# 2-transitive group

A 2-transitive group is a transitive group used in group theory in which the stabilizer subgroup of every point acts transitively on the remaining points. Equivalently, a group $\displaystyle{ G }$ acts 2-transitively on a set $\displaystyle{ S }$ if it acts transitively on the set of distinct ordered pairs $\displaystyle{ \{ (x,y) \in S \times S : x \neq y \} }$. That is, assuming (without a real loss of generality) that $\displaystyle{ G }$ acts on the left of $\displaystyle{ S }$, for each pair of pairs $\displaystyle{ (x,y),(w,z)\in S\times S }$ with $\displaystyle{ x \neq y }$ and $\displaystyle{ w\neq z }$, there exists a $\displaystyle{ g\in G }$ such that $\displaystyle{ g(x,y) = (w,z) }$. Equivalently, $\displaystyle{ gx = w }$ and $\displaystyle{ gy = z }$, since the induced action on the distinct set of pairs is $\displaystyle{ g(x,y) = (gx,gy) }$.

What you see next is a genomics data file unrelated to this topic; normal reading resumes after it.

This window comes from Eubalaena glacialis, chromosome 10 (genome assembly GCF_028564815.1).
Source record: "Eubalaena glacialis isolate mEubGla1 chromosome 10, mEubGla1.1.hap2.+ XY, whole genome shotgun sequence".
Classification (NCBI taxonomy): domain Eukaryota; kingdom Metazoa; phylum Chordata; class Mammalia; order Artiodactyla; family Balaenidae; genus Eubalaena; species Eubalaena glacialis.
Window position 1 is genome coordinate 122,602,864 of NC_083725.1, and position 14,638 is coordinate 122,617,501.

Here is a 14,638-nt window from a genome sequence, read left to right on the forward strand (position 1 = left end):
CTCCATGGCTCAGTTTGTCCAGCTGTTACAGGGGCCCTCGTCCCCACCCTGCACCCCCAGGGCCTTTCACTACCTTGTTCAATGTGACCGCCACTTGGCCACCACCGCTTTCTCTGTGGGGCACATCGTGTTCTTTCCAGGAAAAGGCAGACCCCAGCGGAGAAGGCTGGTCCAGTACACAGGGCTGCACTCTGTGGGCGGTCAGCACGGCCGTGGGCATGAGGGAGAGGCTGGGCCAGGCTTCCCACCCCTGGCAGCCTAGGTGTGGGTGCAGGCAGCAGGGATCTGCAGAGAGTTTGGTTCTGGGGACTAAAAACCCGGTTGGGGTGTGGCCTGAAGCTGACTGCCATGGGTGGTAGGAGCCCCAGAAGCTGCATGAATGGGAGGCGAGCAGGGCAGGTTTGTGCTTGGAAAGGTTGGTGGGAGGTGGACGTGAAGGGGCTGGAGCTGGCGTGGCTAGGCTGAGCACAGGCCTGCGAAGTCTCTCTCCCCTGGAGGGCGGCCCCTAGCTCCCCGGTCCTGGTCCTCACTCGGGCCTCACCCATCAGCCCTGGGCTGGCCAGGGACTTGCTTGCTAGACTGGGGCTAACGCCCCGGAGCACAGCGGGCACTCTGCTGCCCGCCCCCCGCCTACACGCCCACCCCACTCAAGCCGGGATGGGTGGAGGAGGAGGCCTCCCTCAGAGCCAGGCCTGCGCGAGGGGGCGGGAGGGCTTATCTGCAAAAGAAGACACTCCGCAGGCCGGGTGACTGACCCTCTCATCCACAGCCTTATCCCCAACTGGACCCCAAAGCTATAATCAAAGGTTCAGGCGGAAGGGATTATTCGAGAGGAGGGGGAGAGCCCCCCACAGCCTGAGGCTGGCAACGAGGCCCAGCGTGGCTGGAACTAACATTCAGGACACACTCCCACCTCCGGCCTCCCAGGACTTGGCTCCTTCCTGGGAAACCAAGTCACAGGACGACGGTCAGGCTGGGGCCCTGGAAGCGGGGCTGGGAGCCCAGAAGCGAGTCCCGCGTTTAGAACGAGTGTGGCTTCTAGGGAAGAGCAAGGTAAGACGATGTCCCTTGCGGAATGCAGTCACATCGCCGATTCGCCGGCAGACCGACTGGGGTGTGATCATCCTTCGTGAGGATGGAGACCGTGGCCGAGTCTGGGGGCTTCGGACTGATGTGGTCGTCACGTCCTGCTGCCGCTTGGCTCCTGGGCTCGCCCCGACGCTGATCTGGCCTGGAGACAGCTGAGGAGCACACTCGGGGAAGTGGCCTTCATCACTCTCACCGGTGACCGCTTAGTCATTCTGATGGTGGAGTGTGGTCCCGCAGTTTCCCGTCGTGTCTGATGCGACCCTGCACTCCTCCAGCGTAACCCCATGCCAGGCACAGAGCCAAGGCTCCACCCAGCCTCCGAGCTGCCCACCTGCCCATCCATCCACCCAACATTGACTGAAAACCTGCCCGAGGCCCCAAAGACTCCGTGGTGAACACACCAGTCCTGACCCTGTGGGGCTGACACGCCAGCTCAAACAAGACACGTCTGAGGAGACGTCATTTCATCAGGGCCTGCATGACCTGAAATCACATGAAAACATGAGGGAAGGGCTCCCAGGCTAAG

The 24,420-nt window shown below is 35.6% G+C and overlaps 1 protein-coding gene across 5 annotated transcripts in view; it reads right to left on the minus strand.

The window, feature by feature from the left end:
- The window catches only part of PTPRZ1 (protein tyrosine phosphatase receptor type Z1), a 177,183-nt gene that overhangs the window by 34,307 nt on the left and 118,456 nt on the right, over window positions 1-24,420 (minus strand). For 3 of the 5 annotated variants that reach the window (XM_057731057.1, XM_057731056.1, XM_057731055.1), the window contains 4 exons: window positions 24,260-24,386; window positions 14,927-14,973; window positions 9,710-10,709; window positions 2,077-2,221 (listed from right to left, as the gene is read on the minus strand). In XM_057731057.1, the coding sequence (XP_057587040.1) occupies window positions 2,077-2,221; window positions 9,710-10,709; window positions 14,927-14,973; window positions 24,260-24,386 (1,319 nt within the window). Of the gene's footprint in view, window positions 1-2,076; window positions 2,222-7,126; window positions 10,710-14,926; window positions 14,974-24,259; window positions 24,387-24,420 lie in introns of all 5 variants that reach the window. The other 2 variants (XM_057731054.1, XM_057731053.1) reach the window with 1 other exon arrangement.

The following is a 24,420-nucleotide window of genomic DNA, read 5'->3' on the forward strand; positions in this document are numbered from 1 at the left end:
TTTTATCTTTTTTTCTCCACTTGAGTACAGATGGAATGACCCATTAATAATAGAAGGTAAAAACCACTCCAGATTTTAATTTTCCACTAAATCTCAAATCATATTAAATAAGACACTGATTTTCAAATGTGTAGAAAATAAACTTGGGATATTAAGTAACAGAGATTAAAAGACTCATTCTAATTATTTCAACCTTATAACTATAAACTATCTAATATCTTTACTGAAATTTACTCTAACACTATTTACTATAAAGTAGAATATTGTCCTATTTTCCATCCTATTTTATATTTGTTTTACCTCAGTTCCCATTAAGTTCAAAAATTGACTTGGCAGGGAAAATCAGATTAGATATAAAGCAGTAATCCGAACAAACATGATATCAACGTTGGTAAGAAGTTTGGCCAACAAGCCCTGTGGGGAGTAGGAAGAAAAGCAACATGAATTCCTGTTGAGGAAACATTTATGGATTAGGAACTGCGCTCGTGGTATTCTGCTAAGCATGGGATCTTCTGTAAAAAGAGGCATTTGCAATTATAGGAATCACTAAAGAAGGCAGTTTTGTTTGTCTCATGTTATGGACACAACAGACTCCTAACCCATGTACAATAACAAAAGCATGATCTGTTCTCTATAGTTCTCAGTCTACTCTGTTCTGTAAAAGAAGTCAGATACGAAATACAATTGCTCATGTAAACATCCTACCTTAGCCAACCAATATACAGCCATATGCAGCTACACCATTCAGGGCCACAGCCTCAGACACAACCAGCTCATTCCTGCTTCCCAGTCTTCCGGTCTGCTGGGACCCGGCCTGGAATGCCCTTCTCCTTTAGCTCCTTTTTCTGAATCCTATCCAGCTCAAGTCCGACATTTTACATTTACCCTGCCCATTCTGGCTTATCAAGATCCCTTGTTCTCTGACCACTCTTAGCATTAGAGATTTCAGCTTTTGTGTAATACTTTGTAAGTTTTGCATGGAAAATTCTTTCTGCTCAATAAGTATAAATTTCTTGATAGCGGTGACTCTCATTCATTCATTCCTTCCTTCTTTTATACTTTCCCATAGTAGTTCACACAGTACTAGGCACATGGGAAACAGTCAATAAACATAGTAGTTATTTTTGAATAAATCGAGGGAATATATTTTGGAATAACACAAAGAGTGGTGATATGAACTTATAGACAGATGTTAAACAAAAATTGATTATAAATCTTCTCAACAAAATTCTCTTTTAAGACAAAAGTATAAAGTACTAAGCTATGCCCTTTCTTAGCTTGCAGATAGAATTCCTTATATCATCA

## Classifications of 2-transitive groups

Every 2-transitive group is a primitive group, but not conversely. Every Zassenhaus group is 2-transitive, but not conversely. The solvable 2-transitive groups were classified by Bertram Huppert and are described in the list of transitive finite linear groups. The insoluble groups were classified by (Hering 1985) using the classification of finite simple groups and are all almost simple groups.